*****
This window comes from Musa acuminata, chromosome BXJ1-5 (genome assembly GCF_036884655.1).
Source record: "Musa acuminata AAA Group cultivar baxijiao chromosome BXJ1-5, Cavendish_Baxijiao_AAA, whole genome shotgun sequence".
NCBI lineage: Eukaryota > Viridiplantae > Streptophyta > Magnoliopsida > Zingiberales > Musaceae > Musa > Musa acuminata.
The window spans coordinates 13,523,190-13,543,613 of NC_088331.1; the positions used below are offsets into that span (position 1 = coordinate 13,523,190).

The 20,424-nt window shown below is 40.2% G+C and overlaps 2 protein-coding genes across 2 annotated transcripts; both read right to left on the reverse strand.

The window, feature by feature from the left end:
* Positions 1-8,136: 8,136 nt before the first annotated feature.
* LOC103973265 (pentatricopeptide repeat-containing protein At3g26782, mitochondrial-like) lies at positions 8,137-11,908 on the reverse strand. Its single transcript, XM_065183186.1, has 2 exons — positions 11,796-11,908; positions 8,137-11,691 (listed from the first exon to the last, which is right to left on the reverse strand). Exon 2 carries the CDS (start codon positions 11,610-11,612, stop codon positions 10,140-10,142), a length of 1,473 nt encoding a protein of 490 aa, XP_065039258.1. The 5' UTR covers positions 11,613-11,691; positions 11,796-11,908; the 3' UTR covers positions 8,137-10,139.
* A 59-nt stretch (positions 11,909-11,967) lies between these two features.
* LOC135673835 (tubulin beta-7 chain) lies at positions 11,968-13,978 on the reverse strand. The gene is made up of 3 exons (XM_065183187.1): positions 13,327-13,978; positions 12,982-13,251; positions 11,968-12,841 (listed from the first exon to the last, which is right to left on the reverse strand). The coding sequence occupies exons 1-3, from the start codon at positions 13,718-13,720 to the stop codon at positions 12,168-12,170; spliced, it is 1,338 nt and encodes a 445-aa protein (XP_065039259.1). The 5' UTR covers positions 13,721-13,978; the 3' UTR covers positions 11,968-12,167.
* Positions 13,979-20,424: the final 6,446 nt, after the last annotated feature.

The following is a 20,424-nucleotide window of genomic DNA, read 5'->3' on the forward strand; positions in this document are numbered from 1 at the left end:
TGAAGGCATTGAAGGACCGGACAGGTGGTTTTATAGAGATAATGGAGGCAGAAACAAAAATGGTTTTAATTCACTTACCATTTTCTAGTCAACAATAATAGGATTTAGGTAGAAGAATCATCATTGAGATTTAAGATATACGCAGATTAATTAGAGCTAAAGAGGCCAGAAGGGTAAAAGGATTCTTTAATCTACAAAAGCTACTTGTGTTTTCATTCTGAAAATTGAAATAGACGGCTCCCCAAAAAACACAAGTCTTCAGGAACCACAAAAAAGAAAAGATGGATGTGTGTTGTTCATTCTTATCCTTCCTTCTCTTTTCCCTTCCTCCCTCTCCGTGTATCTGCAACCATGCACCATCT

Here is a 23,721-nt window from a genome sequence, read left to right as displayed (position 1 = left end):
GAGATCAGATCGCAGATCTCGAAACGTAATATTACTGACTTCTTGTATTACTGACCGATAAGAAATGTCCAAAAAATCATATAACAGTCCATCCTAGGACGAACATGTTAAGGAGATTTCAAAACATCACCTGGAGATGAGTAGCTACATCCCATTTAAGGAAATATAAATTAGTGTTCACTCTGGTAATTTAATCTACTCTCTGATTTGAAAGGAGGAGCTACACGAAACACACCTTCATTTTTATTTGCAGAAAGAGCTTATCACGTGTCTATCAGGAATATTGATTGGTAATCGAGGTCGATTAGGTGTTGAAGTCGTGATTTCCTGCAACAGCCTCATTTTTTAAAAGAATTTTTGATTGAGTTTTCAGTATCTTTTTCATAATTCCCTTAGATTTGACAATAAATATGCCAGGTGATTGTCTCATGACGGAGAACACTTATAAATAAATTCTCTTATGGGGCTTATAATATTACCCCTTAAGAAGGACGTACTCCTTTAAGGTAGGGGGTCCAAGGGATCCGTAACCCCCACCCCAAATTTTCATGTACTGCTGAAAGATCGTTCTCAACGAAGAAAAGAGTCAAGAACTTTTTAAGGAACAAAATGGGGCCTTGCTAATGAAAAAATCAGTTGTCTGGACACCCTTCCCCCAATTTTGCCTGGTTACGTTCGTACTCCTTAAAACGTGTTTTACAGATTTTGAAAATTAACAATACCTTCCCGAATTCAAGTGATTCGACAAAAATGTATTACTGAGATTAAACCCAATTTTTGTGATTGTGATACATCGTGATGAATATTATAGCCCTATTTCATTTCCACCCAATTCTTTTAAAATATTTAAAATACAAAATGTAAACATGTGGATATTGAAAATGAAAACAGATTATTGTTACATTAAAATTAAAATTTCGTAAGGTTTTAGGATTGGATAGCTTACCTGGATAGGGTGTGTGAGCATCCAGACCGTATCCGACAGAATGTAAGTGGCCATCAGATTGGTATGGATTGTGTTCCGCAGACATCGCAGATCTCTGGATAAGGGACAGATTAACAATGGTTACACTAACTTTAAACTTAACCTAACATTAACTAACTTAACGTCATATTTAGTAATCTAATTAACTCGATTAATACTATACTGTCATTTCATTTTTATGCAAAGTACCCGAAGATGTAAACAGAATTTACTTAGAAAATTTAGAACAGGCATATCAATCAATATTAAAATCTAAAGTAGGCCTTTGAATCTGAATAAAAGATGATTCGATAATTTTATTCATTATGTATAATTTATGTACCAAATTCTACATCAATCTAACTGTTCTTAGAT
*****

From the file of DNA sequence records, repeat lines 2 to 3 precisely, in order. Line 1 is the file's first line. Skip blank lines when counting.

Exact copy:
Source record: "Musa acuminata AAA Group cultivar baxijiao chromosome BXJ1-5, Cavendish_Baxijiao_AAA, whole genome shotgun sequence".
NCBI lineage: Eukaryota > Viridiplantae > Streptophyta > Magnoliopsida > Zingiberales > Musaceae > Musa > Musa acuminata.